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Ten Years Later

Part 21 out of 21

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hands. "Madame, madame," he murmured, "what opinion can you
have of me, when you make me such an offer?"

"Of you!" returned the marquise. "Tell me, rather, what you
yourself think of the step I have taken."

"You bring me this money for myself, and you bring it
because you know me to be embarrassed. Nay, do not deny it,
for I am sure of it. Can I not read your heart?"

"If you know my heart, then, can you not see that it is my
heart I offer you?"

"I have guessed rightly, then," exclaimed Fouquet. "In
truth, madame, I have never yet given you the right to
insult me in this manner."

"Insult you," she said, turning pale, "what singular
delicacy of feeling! You tell me you love me; in the name of
that affection you wish me to sacrifice my reputation and my
honor, yet, when I offer you money which is my own, you
refuse me."

"Madame, you are at liberty to preserve what you term your
reputation and your honor. Permit me to preserve mine. Leave
me to my ruin, leave me to sink beneath the weight of the
hatreds which surround me, beneath the faults I have
committed, beneath the load even, of my remorse, but, for
Heaven's sake, madame, do not overwhelm me with this last
infliction."

"A short time since, M. Fouquet, you were wanting in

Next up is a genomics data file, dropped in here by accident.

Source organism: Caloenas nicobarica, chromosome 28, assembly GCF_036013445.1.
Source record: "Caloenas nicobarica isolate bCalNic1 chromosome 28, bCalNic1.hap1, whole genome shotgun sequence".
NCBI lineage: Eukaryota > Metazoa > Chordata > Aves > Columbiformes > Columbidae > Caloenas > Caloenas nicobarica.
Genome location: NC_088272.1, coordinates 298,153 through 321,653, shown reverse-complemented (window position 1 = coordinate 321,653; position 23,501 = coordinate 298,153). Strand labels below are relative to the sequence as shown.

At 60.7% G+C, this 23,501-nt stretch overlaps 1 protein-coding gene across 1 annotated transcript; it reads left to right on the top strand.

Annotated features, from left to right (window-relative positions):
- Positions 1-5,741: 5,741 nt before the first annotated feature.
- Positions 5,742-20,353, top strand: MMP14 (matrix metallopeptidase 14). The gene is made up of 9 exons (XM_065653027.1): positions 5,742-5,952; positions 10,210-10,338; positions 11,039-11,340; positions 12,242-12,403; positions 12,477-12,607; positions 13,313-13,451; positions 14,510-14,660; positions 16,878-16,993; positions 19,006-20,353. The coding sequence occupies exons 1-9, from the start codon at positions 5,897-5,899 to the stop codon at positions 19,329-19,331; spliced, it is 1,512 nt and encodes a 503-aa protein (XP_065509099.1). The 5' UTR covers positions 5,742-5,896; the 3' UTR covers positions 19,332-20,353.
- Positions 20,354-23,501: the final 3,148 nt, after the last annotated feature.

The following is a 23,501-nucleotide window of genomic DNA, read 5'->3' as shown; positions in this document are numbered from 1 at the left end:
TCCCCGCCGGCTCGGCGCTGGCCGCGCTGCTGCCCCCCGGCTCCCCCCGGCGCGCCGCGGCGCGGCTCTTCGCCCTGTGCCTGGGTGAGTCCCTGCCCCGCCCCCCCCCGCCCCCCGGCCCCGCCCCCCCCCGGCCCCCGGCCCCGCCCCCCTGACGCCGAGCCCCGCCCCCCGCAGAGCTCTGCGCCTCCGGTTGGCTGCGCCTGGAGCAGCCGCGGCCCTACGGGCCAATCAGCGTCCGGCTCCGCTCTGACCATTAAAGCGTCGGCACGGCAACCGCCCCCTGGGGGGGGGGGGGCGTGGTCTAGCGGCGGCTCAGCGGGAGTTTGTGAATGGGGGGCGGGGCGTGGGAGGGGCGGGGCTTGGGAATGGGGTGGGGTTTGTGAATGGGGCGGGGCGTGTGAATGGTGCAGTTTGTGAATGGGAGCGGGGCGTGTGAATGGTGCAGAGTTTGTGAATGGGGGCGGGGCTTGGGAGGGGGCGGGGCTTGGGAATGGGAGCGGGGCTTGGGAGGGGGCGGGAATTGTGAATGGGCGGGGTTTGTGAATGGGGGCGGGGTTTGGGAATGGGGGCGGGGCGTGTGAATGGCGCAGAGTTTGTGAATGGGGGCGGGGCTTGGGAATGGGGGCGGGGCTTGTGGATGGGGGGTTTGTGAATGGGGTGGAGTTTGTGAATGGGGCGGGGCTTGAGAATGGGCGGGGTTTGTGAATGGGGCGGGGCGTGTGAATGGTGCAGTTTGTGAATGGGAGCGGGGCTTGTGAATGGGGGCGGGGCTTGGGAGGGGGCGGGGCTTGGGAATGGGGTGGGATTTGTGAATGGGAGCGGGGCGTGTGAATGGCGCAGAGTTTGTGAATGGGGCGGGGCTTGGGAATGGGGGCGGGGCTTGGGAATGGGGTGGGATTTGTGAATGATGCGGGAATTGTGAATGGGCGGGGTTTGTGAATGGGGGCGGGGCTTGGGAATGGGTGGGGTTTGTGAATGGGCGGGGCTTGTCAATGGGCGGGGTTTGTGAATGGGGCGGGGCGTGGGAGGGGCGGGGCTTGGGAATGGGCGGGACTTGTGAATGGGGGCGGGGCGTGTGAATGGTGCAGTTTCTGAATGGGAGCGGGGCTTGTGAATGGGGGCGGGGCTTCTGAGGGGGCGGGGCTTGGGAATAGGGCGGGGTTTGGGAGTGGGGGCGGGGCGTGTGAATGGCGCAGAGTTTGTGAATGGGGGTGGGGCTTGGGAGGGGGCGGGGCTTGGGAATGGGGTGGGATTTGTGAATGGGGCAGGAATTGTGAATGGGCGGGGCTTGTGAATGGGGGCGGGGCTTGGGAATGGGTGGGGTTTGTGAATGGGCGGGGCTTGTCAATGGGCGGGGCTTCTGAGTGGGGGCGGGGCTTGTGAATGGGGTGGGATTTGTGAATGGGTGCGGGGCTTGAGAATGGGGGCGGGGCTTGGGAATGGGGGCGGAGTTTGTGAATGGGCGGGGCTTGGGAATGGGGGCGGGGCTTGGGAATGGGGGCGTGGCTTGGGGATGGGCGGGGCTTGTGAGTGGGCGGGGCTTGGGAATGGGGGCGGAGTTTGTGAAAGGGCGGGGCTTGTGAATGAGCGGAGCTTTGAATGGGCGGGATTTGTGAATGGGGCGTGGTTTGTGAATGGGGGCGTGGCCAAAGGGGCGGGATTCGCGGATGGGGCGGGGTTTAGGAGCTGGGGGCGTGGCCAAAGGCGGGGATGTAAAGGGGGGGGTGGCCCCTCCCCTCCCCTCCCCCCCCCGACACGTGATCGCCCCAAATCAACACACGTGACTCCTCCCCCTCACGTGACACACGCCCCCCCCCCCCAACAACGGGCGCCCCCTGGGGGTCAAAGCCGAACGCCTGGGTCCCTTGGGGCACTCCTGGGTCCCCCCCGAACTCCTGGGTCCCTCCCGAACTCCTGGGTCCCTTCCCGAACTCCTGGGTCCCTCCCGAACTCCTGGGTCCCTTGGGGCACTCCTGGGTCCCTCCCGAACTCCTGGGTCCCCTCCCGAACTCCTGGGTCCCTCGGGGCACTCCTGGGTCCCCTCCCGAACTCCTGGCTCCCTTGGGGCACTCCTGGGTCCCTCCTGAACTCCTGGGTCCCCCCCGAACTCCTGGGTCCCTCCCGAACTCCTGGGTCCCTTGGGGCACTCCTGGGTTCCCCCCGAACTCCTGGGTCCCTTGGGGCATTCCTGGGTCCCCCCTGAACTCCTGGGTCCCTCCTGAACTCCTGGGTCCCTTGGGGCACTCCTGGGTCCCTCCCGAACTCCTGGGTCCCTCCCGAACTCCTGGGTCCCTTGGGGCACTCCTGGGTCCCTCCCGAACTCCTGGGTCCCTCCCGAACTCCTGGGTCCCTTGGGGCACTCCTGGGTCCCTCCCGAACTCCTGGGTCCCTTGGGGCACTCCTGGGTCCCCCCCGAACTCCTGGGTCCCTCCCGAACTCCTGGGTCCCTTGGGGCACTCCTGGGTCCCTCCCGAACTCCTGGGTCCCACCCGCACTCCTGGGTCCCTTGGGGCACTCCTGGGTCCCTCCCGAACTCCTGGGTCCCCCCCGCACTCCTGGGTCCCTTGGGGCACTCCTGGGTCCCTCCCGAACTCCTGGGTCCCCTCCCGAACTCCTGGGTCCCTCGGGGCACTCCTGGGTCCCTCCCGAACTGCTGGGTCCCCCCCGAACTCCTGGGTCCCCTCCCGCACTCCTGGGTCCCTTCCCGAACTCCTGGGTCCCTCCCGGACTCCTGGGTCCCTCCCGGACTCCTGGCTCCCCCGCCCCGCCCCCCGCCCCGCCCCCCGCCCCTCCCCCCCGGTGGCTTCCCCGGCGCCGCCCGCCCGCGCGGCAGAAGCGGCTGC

judgment; now you are wanting in feeling."

Fouquet pressed his clenched hand upon his breast, heaving
with emotion, saying: "Overwhelm me, madame for I have
nothing to reply."

"I offered you my friendship, M. Fouquet."

"Yes, madame, and you limited yourself to that."

"And what I am now doing is the act of a friend."

"No doubt it is."

"And you reject this mark of my friendship?"

"I do reject it."

"Monsieur Fouquet, look at me," said the marquise, with
glistening eyes, "I now offer you my love."

"Oh, madame," exclaimed Fouquet.

"I have loved you for a long while past; women, like men,
have a false delicacy at times. For a long time past I have
loved you, but would not confess it. Well, then, you have
implored this love on your knees, and I have refused you; I
was blind, as you were a little while since; but as it was
my love that you sought, it is my love I now offer you."

"Oh! madame, you overwhelm me beneath a load of happiness."

"Will you be happy, then, if I am yours -- entirely?"

"It will be the supremest happiness for me."

"Take me, then. If, however, for your sake I sacrifice a
prejudice, do you, for mine, sacrifice a scruple."

"Do not tempt me."

"Do not refuse me."

"Think seriously of what you are proposing."

"Fouquet, but one word. Let it be `No,' and I open this
door," and she pointed to the door which led into the
streets, "and you will never see me again. Let that word be
`Yes,' and I am yours entirely."

"Elsie! Elsie! But this coffer?"

"Contains my dowry."

"It is your ruin," exclaimed Fouquet, turning over the gold